Target: Greater returns on public investments
By Adam FreillConstruction
New book examines long-term economic impact of infrastructure investments.
At a time when governments are considering infrastructure as a policy instrument to stimulate national economies that have been adversely affected by the COVID-19 pandemic, the Lincoln Institute has published a book aimed at helping policy makers achieve a greater return on public investments.
Edited by José Gómez-Ibáñez and Zhi Liu, Infrastructure Economics and Policy: International Perspectives presents insights from 30 leading international academics and practitioners on such topics as project appraisal, financing, governance, climate change and technology.
The book offers case studies, data and analyses that can help governments evaluate infrastructure proposals. It proposes six considerations for any infrastructure investment package.
Think long-term growth, not quick stimulus
Contrary to conventional wisdom, infrastructure investment is not an effective way to provide a quick economic stimulus. It takes many years to secure the permissions and funding necessary to begin construction on a new project, and the sophisticated equipment and training required by modern construction means such projects do not offer pathways to quick employment for large numbers of unskilled workers.
Infrastructure investments offer few short-term impacts, even when the long-term economic impacts are clearly positive.
Shovel-worthy matters, not shovel-ready
The impact of infrastructure projects depends greatly on their quality. Many infrastructure agencies are required to prepare cost-benefit analyses of the major projects or policies they are considering, and of the relevant alternatives to those projects.
Few, if any, governments require agencies to adopt the alternative with the highest net benefit. This is often because of political considerations, including concerns that cost-benefit analysis might not adequately reflect the goals of fairness and equity.
While cost-benefit analyses are not perfect, they are one of the best tools available for evaluating infrastructure proposals, and agencies should be cautious about departing significantly from the option with the highest net benefit without good reason.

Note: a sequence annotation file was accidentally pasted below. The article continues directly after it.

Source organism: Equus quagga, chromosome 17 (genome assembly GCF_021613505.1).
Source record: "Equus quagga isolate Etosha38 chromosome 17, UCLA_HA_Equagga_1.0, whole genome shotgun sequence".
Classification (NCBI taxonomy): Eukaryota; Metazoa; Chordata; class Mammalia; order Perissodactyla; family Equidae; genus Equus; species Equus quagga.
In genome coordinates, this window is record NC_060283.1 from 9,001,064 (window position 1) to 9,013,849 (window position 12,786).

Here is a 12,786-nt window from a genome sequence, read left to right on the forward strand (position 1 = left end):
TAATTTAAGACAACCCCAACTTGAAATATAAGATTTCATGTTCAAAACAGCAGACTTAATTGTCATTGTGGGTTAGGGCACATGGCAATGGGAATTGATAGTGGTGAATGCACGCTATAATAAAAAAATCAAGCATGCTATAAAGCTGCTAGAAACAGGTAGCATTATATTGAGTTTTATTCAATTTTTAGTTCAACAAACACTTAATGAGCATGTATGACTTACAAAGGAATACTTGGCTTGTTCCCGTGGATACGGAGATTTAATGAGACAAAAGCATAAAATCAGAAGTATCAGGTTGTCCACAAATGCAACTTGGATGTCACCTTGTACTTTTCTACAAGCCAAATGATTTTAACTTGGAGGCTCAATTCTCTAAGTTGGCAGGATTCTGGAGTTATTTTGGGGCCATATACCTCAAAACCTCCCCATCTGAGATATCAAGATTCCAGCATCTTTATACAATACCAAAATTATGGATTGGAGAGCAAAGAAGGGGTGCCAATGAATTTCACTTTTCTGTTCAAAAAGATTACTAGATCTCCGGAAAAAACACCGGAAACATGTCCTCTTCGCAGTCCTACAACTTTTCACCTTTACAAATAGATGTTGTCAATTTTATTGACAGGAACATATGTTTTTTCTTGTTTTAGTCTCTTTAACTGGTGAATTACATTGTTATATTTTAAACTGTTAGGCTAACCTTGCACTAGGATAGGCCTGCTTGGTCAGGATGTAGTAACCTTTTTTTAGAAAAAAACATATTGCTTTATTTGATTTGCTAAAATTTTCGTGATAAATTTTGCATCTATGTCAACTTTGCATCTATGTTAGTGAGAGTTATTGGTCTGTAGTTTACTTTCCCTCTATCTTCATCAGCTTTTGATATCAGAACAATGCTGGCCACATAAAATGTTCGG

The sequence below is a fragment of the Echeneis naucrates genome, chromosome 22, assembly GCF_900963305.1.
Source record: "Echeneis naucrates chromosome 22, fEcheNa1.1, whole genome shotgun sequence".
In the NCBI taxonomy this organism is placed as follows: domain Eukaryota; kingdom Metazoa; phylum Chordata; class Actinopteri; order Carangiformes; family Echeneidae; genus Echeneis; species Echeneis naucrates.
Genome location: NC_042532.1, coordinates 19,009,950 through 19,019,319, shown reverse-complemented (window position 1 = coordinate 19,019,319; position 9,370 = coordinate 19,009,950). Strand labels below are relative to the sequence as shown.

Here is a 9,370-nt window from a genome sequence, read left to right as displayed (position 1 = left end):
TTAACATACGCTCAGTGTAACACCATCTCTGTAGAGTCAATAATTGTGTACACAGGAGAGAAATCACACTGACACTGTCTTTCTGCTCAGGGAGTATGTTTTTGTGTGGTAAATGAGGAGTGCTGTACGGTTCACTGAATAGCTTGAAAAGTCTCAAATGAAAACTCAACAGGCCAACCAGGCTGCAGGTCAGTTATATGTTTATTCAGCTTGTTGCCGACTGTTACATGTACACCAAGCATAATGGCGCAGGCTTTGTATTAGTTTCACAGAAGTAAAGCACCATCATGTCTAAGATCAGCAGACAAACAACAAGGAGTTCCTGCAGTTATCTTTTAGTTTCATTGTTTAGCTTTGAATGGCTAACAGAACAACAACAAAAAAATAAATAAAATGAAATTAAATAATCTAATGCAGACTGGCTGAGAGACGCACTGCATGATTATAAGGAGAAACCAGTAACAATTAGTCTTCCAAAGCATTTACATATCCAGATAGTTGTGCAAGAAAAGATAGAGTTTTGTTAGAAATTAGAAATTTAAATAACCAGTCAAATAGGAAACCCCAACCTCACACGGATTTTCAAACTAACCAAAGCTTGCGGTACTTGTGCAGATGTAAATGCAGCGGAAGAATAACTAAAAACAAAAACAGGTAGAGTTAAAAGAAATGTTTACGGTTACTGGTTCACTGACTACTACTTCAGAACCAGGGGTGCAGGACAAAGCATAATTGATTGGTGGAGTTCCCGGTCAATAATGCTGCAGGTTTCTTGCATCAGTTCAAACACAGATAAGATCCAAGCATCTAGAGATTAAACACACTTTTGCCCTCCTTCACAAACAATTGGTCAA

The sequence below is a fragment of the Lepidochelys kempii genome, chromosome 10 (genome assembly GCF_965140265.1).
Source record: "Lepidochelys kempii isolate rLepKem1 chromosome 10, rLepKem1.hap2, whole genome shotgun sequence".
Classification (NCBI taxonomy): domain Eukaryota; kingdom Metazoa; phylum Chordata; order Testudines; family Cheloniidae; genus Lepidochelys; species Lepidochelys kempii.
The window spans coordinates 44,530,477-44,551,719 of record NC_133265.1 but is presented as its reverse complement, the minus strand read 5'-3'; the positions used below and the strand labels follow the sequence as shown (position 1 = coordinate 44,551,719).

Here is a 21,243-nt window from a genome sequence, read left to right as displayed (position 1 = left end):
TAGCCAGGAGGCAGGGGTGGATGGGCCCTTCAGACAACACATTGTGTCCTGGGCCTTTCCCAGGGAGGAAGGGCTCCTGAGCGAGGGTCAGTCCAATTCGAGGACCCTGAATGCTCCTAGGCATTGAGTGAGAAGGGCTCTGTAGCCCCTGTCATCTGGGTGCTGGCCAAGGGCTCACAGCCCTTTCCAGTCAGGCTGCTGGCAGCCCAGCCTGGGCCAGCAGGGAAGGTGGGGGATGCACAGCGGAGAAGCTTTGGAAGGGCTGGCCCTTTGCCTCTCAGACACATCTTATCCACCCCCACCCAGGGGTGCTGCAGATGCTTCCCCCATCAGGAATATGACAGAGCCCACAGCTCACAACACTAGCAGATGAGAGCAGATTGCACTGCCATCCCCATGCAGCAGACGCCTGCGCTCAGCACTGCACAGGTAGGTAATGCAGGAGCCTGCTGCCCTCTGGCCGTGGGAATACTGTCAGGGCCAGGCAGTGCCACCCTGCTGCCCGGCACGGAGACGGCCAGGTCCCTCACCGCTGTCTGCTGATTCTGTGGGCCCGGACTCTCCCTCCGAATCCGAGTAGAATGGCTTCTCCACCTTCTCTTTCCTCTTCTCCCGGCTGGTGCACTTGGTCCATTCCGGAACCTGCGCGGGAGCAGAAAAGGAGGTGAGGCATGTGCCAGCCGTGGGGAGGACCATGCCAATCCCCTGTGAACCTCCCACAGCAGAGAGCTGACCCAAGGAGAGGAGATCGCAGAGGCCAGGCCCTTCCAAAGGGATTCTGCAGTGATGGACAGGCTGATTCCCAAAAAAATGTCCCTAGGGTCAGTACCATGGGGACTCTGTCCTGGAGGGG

Beware of over-confidence and over-optimism
A landmark analysis of some 2,000 infrastructure projects found that actual costs were significantly higher than forecast, while usage was significantly lower, as Bent Flyvbjerg and Dirk W. Bester explore in a chapter of the book.
The authors identify several well-known behavioral limitations that lead to these outcomes, particularly overconfidence bias and optimism bias. Fighting these biases is difficult because they are so deeply ingrained in human nature, but the book describes measures that can help, such as holding forecasters legally accountable or using independent audits.
Take equity seriously
The costs and benefits of infrastructure projects are often distributed inequitably. On the one hand, major infrastructure facilities, such as highways and power plants, are often built in locations where the negative impacts are felt disproportionately by low-income residents.
On the other hand, the lack of access to basic infrastructure, particularly in the developing world, impairs quality of life and contributes to inequality.
Governments need to take both problems seriously and enact complementary policies to address them.
Consider governance challenges
State and local governments have historically been deeply involved in regulating both private and government-owned infrastructure due to important concerns including access, siting and protecting against monopolization.
The advent of a major new infrastructure program — particularly one focused on decarbonizing the energy system to address climate change — will increase the role of the national government. National governments are uniquely positioned to invest in new technologies that require collective action, and to mitigate the economic impact of climate change policies, for example, compensating owners of fossil fuel plants and other assets that lose their value.
These and other governance challenges related to infrastructure may prove even more difficult than the financial challenges that current debates focus on.
Invest for the future and address radical uncertainties
In the face of radical uncertainties, including climate change, the pandemic, automation and the emerging sharing economy, governments must not only fix deteriorating infrastructure, but also invest in a new generation of infrastructure that is climate-resilient and takes advantage of new technologies.
This transformation will require overcoming significant institutional barriers, assessing the pros and cons of the new technologies, and putting an effective change management process in place.
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